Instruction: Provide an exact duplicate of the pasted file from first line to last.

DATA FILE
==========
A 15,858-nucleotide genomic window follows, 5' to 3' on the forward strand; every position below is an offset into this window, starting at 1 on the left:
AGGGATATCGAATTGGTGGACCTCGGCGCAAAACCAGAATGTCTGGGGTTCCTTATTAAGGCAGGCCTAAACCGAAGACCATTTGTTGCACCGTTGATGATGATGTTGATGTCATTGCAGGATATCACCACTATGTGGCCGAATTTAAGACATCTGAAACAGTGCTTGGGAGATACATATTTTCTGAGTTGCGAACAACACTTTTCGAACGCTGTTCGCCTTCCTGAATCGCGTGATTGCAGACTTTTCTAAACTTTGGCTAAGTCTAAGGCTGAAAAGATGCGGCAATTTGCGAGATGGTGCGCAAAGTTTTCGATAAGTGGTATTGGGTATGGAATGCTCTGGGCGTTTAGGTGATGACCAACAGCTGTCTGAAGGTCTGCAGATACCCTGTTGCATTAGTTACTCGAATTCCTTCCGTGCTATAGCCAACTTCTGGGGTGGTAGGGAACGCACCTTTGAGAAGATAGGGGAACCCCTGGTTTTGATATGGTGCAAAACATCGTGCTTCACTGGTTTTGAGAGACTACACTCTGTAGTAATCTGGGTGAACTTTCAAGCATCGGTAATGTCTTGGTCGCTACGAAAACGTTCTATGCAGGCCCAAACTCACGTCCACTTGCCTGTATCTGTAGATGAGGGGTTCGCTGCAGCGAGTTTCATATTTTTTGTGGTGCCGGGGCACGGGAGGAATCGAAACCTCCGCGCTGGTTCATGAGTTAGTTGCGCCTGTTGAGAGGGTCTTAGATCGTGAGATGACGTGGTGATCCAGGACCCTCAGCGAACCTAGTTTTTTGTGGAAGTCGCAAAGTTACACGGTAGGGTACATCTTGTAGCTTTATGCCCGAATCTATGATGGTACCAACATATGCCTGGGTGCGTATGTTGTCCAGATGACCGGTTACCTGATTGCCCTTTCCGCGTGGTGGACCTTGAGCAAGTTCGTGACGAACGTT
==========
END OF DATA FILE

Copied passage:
A 15,858-nucleotide genomic window follows, 5' to 3' on the forward strand; every position below is an offset into this window, starting at 1 on the left:
AGGGATATCGAATTGGTGGACCTCGGCGCAAAACCAGAATGTCTGGGGTTCCTTATTAAGGCAGGCCTAAACCGAAGACCATTTGTTGCACCGTTGATGATGATGTTGATGTCATTGCAGGATATCACCACTATGTGGCCGAATTTAAGACATCTGAAACAGTGCTTGGGAGATACATATTTTCTGAGTTGCGAACAACACTTTTCGAACGCTGTTCGCCTTCCTGAATCGCGTGATTGCAGACTTTTCTAAACTTTGGCTAAGTCTAAGGCTGAAAAGATGCGGCAATTTGCGAGATGGTGCGCAAAGTTTTCGATAAGTGGTATTGGGTATGGAATGCTCTGGGCGTTTAGGTGATGACCAACAGCTGTCTGAAGGTCTGCAGATACCCTGTTGCATTAGTTACTCGAATTCCTTCCGTGCTATAGCCAACTTCTGGGGTGGTAGGGAACGCACCTTTGAGAAGATAGGGGAACCCCTGGTTTTGATATGGTGCAAAACATCGTGCTTCACTGGTTTTGAGAGACTACACTCTGTAGTAATCTGGGTGAACTTTCAAGCATCGGTAATGTCTTGGTCGCTACGAAAACGTTCTATGCAGGCCCAAACTCACGTCCACTTGCCTGTATCTGTAGATGAGGGGTTCGCTGCAGCGAGTTTCATATTTTTTGTGGTGCCGGGGCACGGGAGGAATCGAAACCTCCGCGCTGGTTCATGAGTTAGTTGCGCCTGTTGAGAGGGTCTTAGATCGTGAGATGACGTGGTGATCCAGGACCCTCAGCGAACCTAGTTTTTTGTGGAAGTCGCAAAGTTACACGGTAGGGTACATCTTGTAGCTTTATGCCCGAATCTATGATGGTACCAACATATGCCTGGGTGCGTATGTTGTCCAGATGACCGGTTACCTGATTGCCCTTTCCGCGTGGTGGACCTTGAGCAAGTTCGTGACGAACGTT